How to use up leftover Christmas pudding
Magazine subscription – your first 5 issues for only £5!
We challenged the Good Food cookery team to come up with inspiring ideas to use up leftover Christmas pudding. From deep-fried bombes to quick cocktails, which idea do you prefer?
Points to remember
- For the leftover Christmas pudding ice cream bombes: Place scoops of ice cream on a tray and refreeze until solid, overnight is ideal.
- Roll a large handful of leftover Christmas pudding between two sheets of baking parchment (not greaseproof paper).
- Place a frozen ice cream ball in the centre and use the paper to encase the pudding around the ball of ice cream – this alone is a great dessert.
- Working quickly, wrap the pudding in layers of lightly buttered filo pastry until completely encased.
- The bombe needs to be deep-fried at 180C until the filo is just crisp – if using a pan of oil, be extra careful and don’t over fill it – you want a deepish saucepan about a third full of sunflower or vegetable oil.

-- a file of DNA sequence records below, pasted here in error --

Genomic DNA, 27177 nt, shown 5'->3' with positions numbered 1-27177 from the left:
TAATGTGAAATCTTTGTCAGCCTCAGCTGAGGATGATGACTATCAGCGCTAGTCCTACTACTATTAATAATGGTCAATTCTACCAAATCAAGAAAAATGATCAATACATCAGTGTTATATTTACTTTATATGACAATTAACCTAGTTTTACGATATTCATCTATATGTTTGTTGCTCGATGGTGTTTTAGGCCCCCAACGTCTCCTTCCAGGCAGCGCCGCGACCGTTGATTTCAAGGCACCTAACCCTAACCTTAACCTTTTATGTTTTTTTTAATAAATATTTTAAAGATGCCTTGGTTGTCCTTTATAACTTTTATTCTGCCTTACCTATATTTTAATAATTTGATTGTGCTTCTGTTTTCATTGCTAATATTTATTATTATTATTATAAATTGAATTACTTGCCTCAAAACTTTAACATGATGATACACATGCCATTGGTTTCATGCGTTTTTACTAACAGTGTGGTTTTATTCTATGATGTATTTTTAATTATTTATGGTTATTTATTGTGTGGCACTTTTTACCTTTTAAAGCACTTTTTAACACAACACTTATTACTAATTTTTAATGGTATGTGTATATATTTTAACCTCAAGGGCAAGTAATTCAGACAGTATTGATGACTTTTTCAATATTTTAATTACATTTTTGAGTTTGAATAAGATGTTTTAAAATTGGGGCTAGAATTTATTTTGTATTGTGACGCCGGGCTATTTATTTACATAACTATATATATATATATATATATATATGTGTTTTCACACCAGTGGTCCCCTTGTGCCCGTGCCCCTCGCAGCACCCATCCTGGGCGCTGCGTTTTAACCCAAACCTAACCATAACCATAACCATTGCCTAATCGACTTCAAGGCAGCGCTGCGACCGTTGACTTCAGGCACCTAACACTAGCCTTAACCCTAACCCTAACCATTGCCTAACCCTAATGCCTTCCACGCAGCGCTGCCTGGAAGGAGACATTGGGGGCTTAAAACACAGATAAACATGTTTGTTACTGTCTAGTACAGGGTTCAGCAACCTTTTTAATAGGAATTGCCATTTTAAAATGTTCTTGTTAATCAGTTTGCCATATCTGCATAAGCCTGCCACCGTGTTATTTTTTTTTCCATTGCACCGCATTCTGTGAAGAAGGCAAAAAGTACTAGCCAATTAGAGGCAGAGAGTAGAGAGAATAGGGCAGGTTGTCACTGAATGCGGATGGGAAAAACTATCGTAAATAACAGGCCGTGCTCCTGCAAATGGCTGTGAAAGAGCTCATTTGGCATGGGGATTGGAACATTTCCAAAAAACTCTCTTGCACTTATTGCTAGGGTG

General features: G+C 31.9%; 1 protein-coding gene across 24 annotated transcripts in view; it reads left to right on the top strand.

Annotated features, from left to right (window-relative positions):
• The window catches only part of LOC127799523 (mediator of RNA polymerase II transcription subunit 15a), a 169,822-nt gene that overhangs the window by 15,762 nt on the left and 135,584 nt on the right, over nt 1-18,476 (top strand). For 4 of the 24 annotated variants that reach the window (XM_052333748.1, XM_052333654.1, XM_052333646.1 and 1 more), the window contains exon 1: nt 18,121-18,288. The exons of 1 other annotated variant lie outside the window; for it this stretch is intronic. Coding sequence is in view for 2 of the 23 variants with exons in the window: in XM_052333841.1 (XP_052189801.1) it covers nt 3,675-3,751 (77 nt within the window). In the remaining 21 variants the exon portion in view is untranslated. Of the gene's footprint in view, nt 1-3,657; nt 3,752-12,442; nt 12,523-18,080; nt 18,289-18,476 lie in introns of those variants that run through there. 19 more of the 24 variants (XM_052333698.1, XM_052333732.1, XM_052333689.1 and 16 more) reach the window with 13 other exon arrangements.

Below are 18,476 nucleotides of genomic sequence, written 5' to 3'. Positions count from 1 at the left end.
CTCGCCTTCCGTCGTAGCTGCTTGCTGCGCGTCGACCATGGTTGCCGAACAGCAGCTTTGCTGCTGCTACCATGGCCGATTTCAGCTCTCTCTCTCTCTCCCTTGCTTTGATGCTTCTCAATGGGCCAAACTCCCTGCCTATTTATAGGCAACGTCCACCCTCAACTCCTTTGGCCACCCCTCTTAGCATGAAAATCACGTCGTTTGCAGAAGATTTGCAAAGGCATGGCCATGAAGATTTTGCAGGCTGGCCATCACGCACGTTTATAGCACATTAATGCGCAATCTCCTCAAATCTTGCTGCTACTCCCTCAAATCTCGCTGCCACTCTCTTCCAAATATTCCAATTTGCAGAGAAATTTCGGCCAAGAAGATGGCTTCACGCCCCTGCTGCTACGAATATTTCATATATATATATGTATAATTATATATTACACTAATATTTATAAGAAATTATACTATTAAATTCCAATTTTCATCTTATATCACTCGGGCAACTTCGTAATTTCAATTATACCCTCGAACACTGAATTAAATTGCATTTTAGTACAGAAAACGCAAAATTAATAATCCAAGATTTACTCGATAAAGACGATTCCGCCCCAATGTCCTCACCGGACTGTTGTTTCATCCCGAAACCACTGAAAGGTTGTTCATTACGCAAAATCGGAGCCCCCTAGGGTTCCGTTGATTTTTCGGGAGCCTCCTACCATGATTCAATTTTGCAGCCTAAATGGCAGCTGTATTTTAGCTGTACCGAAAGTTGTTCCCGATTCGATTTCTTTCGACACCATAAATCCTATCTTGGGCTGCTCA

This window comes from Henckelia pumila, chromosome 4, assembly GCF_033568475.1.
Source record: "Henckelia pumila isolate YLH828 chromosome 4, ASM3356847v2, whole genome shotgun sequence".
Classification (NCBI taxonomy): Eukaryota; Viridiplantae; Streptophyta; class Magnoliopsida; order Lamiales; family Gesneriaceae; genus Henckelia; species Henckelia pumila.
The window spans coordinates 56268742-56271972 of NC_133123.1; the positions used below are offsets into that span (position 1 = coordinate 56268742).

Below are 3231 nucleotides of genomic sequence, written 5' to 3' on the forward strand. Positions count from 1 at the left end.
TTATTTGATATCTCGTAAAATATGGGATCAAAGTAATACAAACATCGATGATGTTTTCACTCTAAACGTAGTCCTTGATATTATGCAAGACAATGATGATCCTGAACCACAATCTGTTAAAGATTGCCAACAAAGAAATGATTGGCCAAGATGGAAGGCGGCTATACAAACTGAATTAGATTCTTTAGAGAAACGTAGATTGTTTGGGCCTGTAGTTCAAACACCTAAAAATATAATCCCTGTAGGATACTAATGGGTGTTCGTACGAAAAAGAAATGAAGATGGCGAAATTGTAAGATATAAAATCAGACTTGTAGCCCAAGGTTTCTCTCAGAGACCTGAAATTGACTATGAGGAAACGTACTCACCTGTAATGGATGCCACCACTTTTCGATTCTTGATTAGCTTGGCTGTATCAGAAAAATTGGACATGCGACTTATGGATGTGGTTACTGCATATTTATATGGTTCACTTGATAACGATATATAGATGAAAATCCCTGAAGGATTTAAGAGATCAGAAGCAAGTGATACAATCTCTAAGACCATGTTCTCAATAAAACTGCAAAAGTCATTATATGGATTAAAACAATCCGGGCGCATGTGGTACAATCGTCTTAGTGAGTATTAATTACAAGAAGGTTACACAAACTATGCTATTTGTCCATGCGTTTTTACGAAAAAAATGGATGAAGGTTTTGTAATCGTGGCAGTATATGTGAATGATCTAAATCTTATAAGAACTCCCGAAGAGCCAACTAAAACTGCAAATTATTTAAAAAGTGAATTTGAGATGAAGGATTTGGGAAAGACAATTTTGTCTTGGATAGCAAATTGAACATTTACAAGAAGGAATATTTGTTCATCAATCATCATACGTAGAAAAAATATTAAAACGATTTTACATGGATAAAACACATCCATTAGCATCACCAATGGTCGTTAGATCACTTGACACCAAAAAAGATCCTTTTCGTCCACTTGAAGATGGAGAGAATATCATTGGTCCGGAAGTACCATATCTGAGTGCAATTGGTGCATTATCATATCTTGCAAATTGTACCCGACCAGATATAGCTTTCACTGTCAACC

- Dust with icing sugar and serve straight away – one bombe will happily feed two to share.
- For the leftover Christmas pudding truffles: Melt 2 parts dark chocolate to 1 part double cream in a bowl suspended over a pan of gently simmering water. Remove from the heat.
- Crumble in leftover Christmas pudding and add a splash of booze - Cointreau, brandy or whisky would be nice.
- Stir well, then set aside for a few hours, to allow the mixture to set.
- Scoop the mixture into balls, then toss or roll in chopped nuts or cocoa powder.
- For the leftover Christmas pudding cocktail: Start by making the Christmas pudding syrup - place 50g soft brown sugar, 50ml water and 50g leftover Christmas pudding in a saucepan with a cinnamon stick and bring to a simmer. When the sugar has dissolved strain the mixture through a sieve and leave to cool. This syrup is great drizzled over mince pies or ice cream, too!
- To build the cocktail, shake 1 part Christmas pudding syrup with 1 part each of brandy, cherry brandy, rum and whisky in a cocktail shaker with some ice. Strain into a Martini glass and top with fresh clementine juice to your liking.
- Garnish with a cocktail cherry and 2 fresh bay leaves threaded onto a cocktail stick or wooden skewer and dust the whole thing with icing sugar.
- You could also make this with sloe gin, Disaronno or an orange liqueur - or any spirits or liqueurs you might use in a Christmas pud.
- For a non-alcoholic alternative, you could try mixing a little of the Christmas pudding syrup with lime juice and ice then top with ginger beer.